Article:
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41 - 50 of 50 results for: REES

REES 320G: Demons, Witches, Old Believers, Holy Fools, and Folk Belief: Popular Religion in Russia (HISTORY 220G, HISTORY 320G, REES 220G)

19th and early 20th centuries. Peasants, parish priests, witches, possessed persons, cults and sects, old believers, saints, and women's religious communities. Nominally Christian, and members of the Orthodox Church, Russians embraced beliefs and customs that combined teaching from Church and folk traditions.
Terms: not given this year | Units: 4-5 | Grading: Letter or Credit/No Credit

REES 325: The Russian Empire Between Europe and Asia (HISTORY 225, HISTORY 325)

Analyzes theoretical construct of "Eurasian Empire" and assesses how well the early modern Russian empire (1450- 1800) fits the concept; sets Russian empire in European and Asian context.
Terms: Win | Units: 4-5 | Grading: Letter or Credit/No Credit
Instructors: Kollmann, N. (PI)

REES 327: All Quiet on the Eastern Front? East Europe and Russia in the First World War (HISTORY 227D, HISTORY 327D, REES 227)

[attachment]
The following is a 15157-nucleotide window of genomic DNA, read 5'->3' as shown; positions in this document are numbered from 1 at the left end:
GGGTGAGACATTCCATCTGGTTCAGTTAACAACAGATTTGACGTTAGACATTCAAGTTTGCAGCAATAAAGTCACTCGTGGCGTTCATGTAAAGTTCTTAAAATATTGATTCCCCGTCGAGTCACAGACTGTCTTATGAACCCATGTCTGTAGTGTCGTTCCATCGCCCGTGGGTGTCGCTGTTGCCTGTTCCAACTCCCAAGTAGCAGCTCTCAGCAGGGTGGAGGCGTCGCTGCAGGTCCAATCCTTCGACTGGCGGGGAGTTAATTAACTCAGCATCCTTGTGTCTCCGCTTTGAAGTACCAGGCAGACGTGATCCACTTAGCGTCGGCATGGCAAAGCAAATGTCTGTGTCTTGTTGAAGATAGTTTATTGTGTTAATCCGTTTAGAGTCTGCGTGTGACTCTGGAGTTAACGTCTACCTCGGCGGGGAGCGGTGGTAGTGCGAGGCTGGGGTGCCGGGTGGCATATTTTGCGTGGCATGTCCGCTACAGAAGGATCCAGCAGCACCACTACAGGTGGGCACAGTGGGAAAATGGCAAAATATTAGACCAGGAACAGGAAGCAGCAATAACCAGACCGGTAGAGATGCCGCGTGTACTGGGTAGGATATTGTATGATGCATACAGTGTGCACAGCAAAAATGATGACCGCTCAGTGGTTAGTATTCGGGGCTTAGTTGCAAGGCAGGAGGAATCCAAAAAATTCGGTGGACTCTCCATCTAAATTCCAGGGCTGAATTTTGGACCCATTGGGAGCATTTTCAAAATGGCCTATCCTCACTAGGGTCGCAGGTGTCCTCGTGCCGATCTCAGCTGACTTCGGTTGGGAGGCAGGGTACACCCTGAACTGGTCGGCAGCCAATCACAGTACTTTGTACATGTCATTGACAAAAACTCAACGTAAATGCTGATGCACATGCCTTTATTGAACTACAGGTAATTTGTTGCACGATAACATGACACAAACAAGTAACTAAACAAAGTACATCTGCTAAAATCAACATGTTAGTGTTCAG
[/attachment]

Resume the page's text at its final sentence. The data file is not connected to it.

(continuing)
Until recently history has been comparatively quiet about the experience of World War I in the east. Far from being a peripheral theater of war, however, the experiences of war on the Eastern Front were central to shaping the 20th century. Not only was the first shot of the war fired in the east, it was also the site of the most dramatic political revolution. Using scholarly texts, literature and film, this course combines political, military, cultural and social approaches to introduce the causes, conduct and consequences of World War I with a focus on the experiences of soldiers and civilians on the Eastern Front. Topics include: the war of movement, occupation, extreme violence against civilians, the Armenian genocide, population exchanges, the Russian Revolution and civil war, and the disintegration of empires and rise of nation-states.